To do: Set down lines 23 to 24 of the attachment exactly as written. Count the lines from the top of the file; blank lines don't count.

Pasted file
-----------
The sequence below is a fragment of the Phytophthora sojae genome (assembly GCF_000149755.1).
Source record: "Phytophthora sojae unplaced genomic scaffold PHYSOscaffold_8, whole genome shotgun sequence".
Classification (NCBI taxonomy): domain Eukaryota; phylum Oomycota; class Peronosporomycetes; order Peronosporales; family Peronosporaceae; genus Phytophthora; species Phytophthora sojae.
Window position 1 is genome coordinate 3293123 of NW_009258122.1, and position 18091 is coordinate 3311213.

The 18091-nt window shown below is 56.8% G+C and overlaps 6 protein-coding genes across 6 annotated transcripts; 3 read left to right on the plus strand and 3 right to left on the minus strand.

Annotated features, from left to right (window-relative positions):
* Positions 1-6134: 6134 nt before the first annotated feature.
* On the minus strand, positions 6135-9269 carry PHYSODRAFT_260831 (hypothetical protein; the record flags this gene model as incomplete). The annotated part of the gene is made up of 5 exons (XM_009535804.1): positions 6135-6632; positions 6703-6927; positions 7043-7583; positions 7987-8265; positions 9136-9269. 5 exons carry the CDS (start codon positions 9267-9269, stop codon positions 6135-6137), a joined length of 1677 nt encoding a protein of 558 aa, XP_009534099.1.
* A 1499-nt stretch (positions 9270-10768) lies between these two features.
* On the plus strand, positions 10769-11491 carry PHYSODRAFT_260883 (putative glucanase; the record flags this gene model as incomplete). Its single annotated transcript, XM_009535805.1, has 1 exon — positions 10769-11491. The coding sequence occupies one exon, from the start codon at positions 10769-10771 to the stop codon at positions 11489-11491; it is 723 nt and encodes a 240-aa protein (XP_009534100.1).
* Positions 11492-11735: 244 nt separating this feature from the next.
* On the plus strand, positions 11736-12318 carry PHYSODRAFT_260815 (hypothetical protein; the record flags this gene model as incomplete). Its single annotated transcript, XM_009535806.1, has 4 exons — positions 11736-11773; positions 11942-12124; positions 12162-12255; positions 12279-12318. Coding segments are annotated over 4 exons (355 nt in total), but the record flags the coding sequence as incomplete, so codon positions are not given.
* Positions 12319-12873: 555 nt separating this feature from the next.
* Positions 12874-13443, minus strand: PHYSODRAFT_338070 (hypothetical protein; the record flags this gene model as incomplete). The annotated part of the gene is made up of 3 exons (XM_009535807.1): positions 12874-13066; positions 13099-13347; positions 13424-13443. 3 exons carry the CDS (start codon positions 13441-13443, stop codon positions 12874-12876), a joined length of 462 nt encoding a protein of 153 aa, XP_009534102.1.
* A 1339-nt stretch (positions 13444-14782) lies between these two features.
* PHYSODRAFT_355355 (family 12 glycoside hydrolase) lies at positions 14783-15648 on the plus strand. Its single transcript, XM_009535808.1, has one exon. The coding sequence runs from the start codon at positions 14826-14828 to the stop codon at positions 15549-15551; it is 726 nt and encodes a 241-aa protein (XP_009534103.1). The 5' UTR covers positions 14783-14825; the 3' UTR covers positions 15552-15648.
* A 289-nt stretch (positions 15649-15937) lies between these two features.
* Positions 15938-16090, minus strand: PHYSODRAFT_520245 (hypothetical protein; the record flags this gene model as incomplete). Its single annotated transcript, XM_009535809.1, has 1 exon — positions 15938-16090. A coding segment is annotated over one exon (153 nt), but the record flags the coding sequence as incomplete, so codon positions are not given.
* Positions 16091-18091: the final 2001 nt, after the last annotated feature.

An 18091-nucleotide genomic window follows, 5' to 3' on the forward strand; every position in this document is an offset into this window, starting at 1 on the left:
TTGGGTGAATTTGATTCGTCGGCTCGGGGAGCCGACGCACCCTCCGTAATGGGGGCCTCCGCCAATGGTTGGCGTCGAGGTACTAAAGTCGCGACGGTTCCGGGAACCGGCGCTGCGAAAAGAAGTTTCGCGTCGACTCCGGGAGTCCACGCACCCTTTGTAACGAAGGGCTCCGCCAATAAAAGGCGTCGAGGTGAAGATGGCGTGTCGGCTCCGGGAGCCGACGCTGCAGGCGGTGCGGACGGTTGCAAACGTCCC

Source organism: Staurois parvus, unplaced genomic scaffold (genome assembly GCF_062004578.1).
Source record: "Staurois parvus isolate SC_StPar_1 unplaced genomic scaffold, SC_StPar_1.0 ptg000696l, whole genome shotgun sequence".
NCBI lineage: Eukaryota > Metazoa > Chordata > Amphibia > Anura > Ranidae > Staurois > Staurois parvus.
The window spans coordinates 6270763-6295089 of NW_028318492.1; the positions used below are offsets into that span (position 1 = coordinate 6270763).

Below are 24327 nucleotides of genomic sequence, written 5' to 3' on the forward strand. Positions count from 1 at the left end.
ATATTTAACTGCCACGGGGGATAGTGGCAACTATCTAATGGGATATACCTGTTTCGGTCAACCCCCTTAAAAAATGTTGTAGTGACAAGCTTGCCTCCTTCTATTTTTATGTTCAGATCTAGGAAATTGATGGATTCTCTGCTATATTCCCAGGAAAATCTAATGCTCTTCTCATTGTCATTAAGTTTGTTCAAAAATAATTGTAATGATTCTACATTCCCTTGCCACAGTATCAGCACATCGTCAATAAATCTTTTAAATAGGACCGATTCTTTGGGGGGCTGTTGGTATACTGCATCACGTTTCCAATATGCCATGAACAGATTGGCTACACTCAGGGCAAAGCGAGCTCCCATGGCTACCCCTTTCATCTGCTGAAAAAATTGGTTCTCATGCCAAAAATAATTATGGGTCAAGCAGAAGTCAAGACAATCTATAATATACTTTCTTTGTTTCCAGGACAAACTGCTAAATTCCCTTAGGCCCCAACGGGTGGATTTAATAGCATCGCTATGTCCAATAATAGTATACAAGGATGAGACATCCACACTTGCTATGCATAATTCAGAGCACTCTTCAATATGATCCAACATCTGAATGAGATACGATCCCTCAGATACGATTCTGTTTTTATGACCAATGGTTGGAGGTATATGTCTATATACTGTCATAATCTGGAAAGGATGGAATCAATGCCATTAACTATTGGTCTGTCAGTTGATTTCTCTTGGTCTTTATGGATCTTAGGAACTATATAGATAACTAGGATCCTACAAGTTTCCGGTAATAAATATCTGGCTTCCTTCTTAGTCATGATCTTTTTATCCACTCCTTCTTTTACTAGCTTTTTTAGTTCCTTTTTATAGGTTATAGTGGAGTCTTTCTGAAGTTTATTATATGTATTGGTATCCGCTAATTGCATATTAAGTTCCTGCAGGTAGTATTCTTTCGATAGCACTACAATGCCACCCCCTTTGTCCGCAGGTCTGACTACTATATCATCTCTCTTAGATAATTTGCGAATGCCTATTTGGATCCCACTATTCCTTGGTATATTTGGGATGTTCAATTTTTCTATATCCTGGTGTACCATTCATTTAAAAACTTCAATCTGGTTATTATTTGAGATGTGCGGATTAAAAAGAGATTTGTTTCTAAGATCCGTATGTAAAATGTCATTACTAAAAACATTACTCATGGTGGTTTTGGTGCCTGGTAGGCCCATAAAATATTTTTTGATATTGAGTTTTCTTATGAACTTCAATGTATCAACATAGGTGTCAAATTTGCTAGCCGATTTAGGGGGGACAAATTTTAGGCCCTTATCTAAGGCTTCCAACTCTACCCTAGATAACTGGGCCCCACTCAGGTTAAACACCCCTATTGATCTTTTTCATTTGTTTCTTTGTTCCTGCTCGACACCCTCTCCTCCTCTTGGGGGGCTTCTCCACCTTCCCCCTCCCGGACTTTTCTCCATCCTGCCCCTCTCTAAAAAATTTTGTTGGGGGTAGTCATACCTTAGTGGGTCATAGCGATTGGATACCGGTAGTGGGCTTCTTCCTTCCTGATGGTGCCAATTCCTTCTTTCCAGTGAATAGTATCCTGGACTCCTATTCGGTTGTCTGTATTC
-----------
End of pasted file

Source record: "Staurois parvus isolate SC_StPar_1 unplaced genomic scaffold, SC_StPar_1.0 ptg000696l, whole genome shotgun sequence".
NCBI lineage: Eukaryota > Metazoa > Chordata > Amphibia > Anura > Ranidae > Staurois > Staurois parvus.